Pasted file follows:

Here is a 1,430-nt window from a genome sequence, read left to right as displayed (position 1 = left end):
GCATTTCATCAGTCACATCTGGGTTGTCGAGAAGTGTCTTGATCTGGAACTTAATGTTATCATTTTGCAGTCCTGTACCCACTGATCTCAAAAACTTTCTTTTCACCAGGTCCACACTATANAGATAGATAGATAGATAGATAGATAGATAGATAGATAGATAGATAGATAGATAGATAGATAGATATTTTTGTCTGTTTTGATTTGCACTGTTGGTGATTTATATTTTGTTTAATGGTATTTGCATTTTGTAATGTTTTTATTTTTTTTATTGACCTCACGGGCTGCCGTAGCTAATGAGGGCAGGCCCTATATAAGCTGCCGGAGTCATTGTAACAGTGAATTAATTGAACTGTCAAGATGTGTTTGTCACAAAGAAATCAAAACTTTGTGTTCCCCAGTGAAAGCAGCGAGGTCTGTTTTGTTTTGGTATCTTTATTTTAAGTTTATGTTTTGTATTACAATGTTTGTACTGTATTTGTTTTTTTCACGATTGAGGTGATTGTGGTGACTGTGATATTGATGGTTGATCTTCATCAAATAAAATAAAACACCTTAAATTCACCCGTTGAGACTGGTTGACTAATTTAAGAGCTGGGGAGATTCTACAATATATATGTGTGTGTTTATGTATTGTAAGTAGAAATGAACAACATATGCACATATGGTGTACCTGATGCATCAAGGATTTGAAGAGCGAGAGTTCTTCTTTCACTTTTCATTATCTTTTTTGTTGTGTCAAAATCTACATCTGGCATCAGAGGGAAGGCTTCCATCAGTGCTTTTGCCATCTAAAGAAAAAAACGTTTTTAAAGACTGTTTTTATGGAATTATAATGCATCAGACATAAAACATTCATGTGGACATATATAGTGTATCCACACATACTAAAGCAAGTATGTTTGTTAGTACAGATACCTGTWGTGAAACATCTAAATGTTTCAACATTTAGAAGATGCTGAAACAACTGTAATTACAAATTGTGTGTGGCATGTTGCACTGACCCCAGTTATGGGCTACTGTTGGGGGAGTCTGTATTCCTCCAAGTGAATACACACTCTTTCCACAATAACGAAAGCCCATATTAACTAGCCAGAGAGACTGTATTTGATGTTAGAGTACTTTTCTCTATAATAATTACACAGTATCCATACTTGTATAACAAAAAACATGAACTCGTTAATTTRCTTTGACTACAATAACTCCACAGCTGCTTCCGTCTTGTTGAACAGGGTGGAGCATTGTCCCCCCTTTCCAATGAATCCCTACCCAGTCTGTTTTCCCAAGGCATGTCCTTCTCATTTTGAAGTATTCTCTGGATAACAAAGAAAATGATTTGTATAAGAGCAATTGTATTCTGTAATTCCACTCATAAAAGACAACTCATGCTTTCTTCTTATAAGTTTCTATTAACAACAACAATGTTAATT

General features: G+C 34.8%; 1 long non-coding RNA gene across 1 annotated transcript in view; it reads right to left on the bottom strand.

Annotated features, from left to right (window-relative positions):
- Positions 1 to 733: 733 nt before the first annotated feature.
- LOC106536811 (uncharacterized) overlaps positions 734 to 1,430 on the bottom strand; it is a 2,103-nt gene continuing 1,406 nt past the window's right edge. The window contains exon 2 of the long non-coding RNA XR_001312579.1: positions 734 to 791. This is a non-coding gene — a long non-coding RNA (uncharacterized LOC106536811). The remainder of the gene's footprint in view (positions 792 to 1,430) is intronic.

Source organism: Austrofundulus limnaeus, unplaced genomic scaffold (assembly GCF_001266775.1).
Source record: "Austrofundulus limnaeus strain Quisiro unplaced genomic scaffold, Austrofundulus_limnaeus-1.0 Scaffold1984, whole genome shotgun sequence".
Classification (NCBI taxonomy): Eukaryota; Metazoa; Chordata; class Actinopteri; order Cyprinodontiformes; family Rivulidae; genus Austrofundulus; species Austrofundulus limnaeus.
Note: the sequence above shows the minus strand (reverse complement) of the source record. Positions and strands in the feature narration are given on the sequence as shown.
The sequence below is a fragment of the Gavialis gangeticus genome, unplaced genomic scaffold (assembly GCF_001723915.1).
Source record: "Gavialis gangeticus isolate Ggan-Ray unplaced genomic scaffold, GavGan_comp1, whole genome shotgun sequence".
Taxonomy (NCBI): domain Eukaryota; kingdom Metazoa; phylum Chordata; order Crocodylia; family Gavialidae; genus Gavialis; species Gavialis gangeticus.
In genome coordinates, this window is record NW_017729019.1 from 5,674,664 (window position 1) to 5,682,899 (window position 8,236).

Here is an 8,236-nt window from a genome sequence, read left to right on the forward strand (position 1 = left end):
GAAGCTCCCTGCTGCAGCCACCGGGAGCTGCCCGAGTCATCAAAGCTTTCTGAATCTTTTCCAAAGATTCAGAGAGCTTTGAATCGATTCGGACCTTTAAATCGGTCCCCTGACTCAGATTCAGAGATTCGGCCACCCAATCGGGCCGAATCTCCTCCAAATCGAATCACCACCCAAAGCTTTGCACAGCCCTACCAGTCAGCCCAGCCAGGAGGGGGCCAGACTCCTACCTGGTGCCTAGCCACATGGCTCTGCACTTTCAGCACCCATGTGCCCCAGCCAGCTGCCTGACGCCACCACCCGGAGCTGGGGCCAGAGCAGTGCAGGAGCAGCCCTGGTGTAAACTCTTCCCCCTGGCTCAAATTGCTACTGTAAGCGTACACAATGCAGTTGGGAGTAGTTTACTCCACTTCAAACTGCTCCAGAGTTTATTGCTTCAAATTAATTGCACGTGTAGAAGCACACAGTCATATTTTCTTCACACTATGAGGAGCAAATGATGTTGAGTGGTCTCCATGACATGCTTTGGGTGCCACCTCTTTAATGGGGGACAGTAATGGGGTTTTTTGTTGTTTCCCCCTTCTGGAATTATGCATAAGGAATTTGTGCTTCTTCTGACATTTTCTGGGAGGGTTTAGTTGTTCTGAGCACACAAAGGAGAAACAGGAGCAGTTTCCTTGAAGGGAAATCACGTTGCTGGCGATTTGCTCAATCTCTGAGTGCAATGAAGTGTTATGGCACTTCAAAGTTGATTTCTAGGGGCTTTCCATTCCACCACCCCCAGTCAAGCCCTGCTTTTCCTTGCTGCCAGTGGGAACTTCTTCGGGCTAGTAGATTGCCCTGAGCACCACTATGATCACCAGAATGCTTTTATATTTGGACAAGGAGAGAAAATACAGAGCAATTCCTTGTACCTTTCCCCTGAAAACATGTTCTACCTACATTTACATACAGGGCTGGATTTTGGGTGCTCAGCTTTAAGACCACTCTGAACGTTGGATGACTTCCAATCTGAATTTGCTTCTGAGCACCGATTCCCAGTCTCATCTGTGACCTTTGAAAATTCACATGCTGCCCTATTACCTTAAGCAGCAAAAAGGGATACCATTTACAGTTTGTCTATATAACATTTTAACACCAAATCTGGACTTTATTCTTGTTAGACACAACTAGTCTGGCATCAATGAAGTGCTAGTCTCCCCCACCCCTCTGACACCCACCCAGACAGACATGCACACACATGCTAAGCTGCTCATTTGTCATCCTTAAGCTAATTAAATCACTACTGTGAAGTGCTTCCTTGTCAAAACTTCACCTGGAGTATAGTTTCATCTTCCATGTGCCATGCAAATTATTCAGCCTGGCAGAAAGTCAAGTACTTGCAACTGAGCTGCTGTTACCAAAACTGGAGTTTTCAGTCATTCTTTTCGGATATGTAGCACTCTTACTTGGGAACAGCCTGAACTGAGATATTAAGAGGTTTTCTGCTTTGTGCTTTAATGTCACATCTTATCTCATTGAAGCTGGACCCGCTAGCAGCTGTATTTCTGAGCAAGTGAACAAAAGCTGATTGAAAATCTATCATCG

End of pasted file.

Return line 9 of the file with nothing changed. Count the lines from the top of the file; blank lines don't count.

Classification (NCBI taxonomy): Eukaryota; Metazoa; Chordata; class Actinopteri; order Cyprinodontiformes; family Rivulidae; genus Austrofundulus; species Austrofundulus limnaeus.